This study found that there were significant differences between jurisdictions in the proportion of pharmaceutical-related poisoning deaths classified as intentional, unintentional and undetermined intent during 2001–2013 in Australia. Moreover, there were significant changes in the classification of intent for some states over time, with decreases in intentional poisoning (VIC, NSW), and, particularly, increases in unintentional poisoning overall in Australia and some states (QLD). The variability between jurisdictions in the use of the classification of ‘undetermined intent’ suggests there may be a need for greater standardisation of procedures for classifying deaths due to pharmaceutical poisoning in Australia.

Abbreviations

ABS: 

Australian Bureau of Statistics

ACT: 

Australian Capital Territory

ICD-10: 

International Statistical Classification of Diseases and Related Health Problems version 10

NCIS: 

National Coronial Information System

NSW: 

New South Wales

NT: 

Northern Territory

QLD:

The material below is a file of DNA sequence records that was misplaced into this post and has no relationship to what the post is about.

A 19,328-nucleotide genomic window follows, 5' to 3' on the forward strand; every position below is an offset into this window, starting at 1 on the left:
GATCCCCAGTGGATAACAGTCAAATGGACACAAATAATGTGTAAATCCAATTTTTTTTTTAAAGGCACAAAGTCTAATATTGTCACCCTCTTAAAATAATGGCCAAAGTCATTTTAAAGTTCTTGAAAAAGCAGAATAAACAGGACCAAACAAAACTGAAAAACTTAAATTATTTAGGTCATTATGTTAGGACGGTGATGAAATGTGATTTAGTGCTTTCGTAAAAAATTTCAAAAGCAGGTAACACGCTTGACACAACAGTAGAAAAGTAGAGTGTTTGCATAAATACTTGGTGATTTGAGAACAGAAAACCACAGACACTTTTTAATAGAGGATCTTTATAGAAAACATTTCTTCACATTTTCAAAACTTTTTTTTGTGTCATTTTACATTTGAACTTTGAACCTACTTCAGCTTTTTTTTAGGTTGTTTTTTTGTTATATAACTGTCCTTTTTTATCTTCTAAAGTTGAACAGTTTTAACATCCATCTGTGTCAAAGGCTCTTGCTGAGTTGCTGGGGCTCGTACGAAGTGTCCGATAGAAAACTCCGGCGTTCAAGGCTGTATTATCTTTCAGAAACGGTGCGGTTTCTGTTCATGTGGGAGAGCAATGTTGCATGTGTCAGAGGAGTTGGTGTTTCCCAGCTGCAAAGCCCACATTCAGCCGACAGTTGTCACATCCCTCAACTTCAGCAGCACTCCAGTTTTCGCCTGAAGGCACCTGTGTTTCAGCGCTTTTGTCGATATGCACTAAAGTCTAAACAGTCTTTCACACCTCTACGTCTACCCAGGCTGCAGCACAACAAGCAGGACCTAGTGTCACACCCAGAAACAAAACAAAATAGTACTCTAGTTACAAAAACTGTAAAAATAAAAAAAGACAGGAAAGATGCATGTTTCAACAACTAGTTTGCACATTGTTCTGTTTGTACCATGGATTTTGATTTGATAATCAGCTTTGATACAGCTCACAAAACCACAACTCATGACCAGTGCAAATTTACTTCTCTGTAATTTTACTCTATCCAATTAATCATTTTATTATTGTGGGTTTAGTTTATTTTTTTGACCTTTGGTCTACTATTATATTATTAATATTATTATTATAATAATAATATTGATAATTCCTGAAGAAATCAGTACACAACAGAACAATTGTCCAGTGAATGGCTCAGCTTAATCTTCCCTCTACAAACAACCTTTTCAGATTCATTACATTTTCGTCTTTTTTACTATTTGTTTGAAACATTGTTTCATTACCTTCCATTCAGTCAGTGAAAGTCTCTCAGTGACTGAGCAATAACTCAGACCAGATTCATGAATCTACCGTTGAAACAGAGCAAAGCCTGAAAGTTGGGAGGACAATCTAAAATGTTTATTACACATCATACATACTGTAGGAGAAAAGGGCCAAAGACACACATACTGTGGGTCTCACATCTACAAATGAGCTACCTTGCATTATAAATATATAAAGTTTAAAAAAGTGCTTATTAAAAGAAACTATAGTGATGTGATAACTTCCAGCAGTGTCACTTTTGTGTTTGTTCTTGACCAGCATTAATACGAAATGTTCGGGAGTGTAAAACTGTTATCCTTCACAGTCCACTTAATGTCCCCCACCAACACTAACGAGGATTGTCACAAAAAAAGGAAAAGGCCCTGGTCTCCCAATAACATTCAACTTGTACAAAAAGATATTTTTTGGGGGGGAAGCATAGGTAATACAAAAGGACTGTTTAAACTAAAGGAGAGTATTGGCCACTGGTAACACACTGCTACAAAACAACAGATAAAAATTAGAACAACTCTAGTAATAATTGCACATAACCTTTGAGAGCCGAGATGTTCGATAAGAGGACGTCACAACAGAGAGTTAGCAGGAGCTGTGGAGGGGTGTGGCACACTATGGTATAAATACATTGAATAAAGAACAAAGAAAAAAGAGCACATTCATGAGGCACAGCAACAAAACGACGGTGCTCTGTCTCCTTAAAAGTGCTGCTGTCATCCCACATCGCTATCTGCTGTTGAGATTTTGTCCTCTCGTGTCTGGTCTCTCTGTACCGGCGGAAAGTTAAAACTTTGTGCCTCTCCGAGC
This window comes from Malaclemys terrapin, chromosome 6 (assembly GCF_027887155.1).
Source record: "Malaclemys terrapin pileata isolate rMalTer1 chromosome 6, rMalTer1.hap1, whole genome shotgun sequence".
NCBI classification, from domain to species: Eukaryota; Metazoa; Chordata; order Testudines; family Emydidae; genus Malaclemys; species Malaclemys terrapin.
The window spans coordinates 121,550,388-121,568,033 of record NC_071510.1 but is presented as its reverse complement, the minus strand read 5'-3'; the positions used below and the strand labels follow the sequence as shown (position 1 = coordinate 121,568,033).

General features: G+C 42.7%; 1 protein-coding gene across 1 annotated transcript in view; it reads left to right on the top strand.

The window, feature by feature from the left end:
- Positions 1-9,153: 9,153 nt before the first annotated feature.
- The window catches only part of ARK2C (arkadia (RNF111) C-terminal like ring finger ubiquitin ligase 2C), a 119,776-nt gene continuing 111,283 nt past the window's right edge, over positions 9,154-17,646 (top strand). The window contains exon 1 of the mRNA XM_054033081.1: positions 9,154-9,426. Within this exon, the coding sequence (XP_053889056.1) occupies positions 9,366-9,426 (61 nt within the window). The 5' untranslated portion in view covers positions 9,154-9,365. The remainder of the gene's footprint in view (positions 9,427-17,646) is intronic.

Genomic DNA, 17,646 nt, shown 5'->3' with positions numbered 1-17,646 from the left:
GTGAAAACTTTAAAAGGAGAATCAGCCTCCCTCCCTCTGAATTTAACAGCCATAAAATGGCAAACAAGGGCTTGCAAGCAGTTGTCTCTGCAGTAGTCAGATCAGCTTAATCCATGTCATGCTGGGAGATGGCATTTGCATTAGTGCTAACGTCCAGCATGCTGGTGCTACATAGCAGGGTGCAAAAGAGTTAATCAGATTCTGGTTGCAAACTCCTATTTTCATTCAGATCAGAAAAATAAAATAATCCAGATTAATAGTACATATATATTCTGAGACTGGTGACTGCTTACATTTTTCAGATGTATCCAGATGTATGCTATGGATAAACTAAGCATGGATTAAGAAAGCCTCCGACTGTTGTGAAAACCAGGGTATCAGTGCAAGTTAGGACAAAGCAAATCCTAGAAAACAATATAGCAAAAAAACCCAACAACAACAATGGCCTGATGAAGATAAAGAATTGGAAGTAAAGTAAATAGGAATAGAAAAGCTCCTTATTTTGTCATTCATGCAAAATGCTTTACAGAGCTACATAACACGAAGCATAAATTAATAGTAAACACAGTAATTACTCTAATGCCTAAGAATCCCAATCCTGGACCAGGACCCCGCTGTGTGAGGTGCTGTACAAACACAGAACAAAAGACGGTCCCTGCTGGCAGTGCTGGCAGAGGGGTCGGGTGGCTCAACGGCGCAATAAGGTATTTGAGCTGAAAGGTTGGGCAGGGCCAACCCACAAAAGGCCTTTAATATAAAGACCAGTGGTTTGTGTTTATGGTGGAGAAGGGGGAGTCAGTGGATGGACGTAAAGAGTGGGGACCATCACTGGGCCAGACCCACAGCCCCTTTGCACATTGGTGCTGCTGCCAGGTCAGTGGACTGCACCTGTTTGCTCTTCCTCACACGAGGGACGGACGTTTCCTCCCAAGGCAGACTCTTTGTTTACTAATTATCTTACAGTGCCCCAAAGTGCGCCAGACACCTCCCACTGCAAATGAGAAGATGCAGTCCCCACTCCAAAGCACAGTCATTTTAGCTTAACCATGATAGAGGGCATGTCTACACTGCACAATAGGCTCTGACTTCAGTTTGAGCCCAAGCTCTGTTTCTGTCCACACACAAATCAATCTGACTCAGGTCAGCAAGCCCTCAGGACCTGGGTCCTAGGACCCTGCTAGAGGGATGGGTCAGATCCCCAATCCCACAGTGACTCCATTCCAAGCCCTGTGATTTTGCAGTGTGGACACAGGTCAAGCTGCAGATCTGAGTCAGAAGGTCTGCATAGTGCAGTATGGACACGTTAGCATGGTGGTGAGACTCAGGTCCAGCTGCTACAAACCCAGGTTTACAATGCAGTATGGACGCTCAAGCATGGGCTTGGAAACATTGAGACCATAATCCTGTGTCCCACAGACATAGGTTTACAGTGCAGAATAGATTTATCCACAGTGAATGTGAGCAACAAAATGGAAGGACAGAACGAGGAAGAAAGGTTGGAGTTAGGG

Queensland

SA: 

South Australia

TAS: 

Tasmania

VIC: 

Victoria

Declarations

Acknowledgements

The authors wish to thank the National Coronial Information System for providing the data and for assistance with extraction.

Funding

The authors declare no funding.

Availability of data and materials

The data that support the findings of this study are available from the National Coronial Information System but restrictions apply to the availability of these data, which were used under license for the current study, and so are not publicly available. Data are however available from the authors upon reasonable request and with permission of the data custodian and the ethics committees. A license to access and use the National Coronial Information System is also required.